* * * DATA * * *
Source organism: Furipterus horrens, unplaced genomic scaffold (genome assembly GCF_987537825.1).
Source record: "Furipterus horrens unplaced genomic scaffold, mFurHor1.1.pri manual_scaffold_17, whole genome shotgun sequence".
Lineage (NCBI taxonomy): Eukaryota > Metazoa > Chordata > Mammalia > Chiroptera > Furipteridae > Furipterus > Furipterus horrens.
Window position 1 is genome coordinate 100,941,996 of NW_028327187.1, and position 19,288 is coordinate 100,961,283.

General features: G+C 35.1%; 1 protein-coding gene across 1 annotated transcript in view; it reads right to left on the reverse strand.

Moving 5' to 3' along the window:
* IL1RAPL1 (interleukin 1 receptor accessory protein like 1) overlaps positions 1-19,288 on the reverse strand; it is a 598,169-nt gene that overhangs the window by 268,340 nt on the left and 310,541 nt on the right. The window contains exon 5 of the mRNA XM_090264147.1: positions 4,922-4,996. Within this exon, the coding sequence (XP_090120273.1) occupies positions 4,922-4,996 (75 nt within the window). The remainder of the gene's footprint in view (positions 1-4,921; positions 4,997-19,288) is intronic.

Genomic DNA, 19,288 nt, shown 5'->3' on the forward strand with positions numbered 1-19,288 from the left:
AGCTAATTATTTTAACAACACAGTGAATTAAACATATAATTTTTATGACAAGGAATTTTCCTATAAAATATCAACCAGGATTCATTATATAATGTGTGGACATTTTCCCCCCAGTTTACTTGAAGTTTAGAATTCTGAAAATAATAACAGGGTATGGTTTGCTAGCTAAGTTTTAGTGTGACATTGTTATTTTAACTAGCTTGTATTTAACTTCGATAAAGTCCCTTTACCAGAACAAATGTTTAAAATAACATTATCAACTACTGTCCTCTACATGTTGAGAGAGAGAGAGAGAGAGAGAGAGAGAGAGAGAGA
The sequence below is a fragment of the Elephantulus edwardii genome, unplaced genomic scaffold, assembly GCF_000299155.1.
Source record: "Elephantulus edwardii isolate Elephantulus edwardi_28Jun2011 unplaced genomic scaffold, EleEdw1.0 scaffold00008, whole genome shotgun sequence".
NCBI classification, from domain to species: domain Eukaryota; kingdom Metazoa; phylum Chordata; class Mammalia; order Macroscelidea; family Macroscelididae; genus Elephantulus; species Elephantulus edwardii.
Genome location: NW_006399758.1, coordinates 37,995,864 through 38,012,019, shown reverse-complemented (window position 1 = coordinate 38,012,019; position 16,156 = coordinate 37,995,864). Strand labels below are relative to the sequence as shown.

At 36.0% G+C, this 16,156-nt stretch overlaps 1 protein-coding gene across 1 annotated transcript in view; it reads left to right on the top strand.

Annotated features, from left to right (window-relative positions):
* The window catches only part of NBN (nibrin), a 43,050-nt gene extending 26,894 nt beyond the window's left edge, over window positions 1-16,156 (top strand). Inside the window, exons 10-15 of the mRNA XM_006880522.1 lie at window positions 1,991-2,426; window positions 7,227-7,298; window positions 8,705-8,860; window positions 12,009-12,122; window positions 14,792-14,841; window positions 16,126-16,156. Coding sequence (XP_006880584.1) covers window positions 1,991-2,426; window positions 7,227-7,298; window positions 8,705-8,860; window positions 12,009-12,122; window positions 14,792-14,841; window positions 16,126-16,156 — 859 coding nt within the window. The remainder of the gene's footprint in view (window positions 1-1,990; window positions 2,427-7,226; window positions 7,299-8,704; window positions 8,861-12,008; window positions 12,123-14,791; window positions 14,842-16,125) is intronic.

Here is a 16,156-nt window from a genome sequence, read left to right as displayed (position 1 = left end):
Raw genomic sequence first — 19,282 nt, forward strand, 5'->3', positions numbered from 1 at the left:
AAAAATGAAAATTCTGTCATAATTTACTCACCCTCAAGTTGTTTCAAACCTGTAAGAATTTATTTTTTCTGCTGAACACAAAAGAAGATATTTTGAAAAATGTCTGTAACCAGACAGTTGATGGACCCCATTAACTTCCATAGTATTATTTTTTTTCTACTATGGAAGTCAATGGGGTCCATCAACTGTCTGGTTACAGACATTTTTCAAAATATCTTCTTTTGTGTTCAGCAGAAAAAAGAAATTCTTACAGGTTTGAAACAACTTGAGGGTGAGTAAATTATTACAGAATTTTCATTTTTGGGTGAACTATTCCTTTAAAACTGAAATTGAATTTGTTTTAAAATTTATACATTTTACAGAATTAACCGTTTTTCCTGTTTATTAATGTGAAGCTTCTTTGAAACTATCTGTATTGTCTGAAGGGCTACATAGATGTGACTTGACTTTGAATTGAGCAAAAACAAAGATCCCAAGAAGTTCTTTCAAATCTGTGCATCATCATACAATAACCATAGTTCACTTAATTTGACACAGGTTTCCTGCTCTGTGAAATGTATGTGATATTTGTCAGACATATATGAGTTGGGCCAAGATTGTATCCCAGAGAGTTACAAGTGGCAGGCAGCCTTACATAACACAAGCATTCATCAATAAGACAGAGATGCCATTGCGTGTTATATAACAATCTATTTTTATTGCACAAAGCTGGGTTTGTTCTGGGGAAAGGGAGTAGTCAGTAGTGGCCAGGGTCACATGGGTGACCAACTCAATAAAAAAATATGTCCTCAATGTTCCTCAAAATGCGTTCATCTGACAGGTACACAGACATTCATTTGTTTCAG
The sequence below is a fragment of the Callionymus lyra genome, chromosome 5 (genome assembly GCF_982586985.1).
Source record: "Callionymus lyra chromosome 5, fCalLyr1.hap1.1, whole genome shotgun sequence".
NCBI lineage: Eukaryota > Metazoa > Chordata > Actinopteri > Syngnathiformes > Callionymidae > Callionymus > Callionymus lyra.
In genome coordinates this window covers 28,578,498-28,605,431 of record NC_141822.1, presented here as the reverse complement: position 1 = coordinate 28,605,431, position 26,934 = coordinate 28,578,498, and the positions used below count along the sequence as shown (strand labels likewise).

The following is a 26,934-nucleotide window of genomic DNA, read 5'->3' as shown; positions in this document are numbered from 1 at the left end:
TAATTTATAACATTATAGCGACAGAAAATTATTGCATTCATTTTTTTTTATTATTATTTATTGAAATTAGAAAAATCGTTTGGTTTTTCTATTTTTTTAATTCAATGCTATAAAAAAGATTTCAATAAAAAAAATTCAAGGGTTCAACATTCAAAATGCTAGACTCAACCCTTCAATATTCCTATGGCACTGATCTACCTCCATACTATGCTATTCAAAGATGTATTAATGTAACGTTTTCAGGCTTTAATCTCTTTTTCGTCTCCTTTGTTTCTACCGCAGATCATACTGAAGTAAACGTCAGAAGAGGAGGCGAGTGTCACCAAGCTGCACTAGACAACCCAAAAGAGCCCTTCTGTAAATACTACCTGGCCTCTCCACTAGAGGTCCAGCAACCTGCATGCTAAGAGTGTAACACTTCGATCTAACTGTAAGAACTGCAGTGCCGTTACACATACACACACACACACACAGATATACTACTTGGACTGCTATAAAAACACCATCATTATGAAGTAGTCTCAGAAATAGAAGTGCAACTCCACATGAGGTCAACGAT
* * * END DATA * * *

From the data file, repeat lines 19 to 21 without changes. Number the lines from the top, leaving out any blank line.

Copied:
AAAAATGAAAATTCTGTCATAATTTACTCACCCTCAAGTTGTTTCAAACCTGTAAGAATTTATTTTTTCTGCTGAACACAAAAGAAGATATTTTGAAAAATGTCTGTAACCAGACAGTTGATGGACCCCATTAACTTCCATAGTATTATTTTTTTTCTACTATGGAAGTCAATGGGGTCCATCAACTGTCTGGTTACAGACATTTTTCAAAATATCTTCTTTTGTGTTCAGCAGAAAAAAGAAATTCTTACAGGTTTGAAACAACTTGAGGGTGAGTAAATTATTACAGAATTTTCATTTTTGGGTGAACTATTCCTTTAAAACTGAAATTGAATTTGTTTTAAAATTTATACATTTTACAGAATTAACCGTTTTTCCTGTTTATTAATGTGAAGCTTCTTTGAAACTATCTGTATTGTCTGAAGGGCTACATAGATGTGACTTGACTTTGAATTGAGCAAAAACAAAGATCCCAAGAAGTTCTTTCAAATCTGTGCATCATCATACAATAACCATAGTTCACTTAATTTGACACAGGTTTCCTGCTCTGTGAAATGTATGTGATATTTGTCAGACATATATGAGTTGGGCCAAGATTGTATCCCAGAGAGTTACAAGTGGCAGGCAGCCTTACATAACACAAGCATTCATCAATAAGACAGAGATGCCATTGCGTGTTATATAACAATCTATTTTTATTGCACAAAGCTGGGTTTGTTCTGGGGAAAGGGAGTAGTCAGTAGTGGCCAGGGTCACATGGGTGACCAACTCAATAAAAAAATATGTCCTCAATGTTCCTCAAAATGCGTTCATCTGACAGGTACACAGACATTCATTTGTTTCAG
The sequence below is a fragment of the Callionymus lyra genome, chromosome 5 (genome assembly GCF_982586985.1).
Source record: "Callionymus lyra chromosome 5, fCalLyr1.hap1.1, whole genome shotgun sequence".